I also have another option locally to purchase BIG old-growth red oak, which is also relatively straight, clear and ready to taken down. (motivated land owner). Due to my proximity to this material, it is ultimately less expensive, but could be a PITA to deal with since most will be more than my tractor can lift, even though my LT40 wide could buzz through it easily and I can rent a tele handler for a week to deal. I suspect some of these oak logs would yield four or five 8x8's, 20'+ from a single tree!  :o

Any tips or conventional wisdom in helping me make the right decision here? It's a building for my own use/pleasure, I have time to do it to my specifications, yet I'd rather get it up, than talk about it. ;)

If pine is the better choice, I may turn the oak into quarter sawn flooring or something else, as it's just to nice to see it slip away (even though I'm not really into red oak much).

Since my topic is related, I hope it's ok here. I'll gladly move it to Timberframing forum if needed. Thx!
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Offline Dave Shepard

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I'd go with the pine and size accordingly. Its great to work, and is well behaved.  If you don't have a cut list, you can cut large cants and sticker to be resawn later.
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Offline samandothers

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We are looking to build a timberframe or have one built rather.  We need to decide whether to do white pine or mixed oak.  From what we have observed both look good and pine seems to behave better than oak much of the time over the long run or as it dries.  Since the wood timbers are sourced we don't pick the timber used so it is whatever is shipped to the timberframe shop.  This could lead to timbers that may react more, not as straight grained.

Offline Don P

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PA-Walnut, The Timber Construction Manual is a hard copy only as far as I know. It is a code reference much like the AISC steel Construction Manual, the ACI concrete manual, etc, in other words dry reading but full of the technical nuts and bolts of design. It is the engineer's go to guide for post and beam/glulam rather than timberframe construction. Timberframe engineers use the NDS available from awc.org as the basic engineering resource but it is a basic wood engineering reference with no mention of timberframe joinery. At tfguild.org is the red design book and several books on timberframing that might be more useful. Others please chime in here.

Old growth/slow grown ring porous hardwoods like red oak are lower density, less strong but more dimensionally stable than faster "second growth" type trees which are higher density, stronger but move around more. Typically timberfrmers saw out boxed heart timbers getting one timber per log in an attempt to balance the growth stress in the timber. If these trees are massive and lower density and if you can get timbers from well away from the heart it may be worth trying to get some free of heart center timbers out of the logs... watch for bowing away from the heart as you saw. If they saw straight you may have some nice, relatively check free, high grade, stable timbers on your hands. The caveat would be don't push the design strength values, be somewhat conservative if they are truly tight ringed. If they show stress saw boxed heart and get the flooring or siding from the slabs. I've got a gooseneck trailer full of big red oak slabs we'll be sawing into barn siding.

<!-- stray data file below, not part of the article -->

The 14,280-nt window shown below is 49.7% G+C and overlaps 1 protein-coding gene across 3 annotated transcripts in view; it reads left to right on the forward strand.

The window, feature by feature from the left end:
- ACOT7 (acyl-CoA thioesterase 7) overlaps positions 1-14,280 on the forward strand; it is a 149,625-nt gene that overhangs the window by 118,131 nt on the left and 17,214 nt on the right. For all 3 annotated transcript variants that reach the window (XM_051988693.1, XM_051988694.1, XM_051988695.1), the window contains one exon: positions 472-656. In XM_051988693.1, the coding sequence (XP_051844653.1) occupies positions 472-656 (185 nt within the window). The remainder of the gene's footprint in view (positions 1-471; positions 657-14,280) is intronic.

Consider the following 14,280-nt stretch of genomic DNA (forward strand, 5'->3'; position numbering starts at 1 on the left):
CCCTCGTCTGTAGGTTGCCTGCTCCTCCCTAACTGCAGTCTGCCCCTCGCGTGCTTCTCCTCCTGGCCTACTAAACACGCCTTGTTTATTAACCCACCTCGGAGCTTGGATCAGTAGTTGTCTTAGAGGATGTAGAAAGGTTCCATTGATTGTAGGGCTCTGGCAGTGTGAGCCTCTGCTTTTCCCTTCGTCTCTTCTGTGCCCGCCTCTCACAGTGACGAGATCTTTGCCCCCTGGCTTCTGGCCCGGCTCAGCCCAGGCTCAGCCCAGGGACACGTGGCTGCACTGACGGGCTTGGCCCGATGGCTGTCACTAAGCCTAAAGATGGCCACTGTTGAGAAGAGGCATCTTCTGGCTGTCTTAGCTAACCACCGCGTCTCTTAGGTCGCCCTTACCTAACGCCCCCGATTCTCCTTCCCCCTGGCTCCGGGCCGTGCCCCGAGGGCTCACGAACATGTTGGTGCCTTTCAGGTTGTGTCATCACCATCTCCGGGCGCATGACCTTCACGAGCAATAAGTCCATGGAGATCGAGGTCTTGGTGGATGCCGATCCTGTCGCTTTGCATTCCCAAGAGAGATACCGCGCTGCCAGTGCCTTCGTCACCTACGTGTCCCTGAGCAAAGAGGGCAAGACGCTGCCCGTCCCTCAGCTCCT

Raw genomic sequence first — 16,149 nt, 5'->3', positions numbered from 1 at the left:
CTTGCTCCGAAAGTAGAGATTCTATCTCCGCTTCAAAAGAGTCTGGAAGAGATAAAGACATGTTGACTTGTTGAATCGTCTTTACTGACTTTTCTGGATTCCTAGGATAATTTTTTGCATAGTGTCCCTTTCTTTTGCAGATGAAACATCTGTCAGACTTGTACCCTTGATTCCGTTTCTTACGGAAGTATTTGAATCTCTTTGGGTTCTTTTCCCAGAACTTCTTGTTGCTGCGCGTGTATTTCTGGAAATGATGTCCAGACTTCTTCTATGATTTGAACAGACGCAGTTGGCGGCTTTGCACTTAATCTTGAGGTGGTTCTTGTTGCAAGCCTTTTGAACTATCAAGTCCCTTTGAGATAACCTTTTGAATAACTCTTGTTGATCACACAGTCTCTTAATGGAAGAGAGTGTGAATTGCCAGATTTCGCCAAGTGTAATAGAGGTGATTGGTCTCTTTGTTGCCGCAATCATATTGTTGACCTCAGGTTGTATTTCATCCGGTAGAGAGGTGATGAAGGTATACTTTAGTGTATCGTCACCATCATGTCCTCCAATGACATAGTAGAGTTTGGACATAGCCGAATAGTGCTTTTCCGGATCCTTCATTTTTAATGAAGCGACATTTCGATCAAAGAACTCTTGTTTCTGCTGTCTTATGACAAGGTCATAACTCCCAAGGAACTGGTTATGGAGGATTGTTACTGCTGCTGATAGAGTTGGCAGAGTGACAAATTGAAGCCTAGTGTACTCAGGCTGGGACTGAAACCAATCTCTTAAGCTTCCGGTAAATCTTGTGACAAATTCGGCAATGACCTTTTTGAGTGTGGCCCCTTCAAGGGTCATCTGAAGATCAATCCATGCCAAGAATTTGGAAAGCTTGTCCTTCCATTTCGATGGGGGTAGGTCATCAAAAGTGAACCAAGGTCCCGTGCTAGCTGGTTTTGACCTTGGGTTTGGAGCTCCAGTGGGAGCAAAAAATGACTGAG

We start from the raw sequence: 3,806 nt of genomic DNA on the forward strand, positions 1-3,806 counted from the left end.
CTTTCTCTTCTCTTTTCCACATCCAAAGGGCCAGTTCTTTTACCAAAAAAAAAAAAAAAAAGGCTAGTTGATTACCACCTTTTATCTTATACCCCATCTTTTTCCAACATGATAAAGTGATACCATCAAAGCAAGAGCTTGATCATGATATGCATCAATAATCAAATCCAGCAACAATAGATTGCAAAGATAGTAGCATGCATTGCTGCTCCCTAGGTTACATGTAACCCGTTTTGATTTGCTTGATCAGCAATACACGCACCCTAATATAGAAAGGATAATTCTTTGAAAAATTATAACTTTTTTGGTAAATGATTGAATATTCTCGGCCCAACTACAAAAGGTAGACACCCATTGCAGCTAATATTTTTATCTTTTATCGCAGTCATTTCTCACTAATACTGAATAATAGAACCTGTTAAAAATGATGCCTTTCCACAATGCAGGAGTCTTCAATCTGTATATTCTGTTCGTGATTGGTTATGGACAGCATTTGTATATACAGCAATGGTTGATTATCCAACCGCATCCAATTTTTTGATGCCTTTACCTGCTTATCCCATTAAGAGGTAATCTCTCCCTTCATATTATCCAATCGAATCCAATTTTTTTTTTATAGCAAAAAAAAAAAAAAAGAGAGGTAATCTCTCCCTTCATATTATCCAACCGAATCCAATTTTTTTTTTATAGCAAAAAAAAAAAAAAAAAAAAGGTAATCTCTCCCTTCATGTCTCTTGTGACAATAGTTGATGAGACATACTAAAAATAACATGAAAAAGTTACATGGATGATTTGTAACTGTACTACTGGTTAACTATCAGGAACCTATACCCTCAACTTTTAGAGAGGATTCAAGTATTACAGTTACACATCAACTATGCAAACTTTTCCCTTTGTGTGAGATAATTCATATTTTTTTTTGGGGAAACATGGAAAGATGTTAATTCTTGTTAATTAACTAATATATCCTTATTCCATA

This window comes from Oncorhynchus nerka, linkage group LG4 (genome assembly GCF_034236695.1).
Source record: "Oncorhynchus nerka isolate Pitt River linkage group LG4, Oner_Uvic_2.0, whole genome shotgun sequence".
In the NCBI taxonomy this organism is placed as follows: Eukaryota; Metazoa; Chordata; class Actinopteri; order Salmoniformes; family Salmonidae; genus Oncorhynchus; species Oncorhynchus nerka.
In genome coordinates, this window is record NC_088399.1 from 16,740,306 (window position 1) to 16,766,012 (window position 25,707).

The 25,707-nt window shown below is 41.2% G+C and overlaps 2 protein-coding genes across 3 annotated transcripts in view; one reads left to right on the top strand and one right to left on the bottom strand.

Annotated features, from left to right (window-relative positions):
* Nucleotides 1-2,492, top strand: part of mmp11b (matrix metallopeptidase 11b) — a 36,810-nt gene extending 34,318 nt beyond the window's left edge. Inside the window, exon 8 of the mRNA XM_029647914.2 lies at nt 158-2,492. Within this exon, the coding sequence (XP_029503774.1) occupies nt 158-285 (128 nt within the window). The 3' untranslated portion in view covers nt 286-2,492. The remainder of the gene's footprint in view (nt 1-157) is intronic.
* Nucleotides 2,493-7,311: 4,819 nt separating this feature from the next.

White pine is low density, dimensionally much more stable than oak as a rule, has lower shrinkage and less growth stress. It is a good bit weaker and has bad knot structure, throwing out a complete whorl of branches each year so you have a knot cluster every 2-3 feet. Depending on growing conditions that can be a spray of relatively small insignificant knots or a strength killing cluster of large knots compromising the timber. I'm sounding like a wet blanket, not intentional just keeping it real, the good the bad and the ugly  :P There are few woods I don't like just know their habits... although I mercilessly uprooted a few hawthorns in the woods today  ;D

I do agree with Dave and was thinking the same thing this morning as far as getting things drying. You generally know at least the post and brace dimensions very early in concept, get em on sticks and then keep moving forward from there.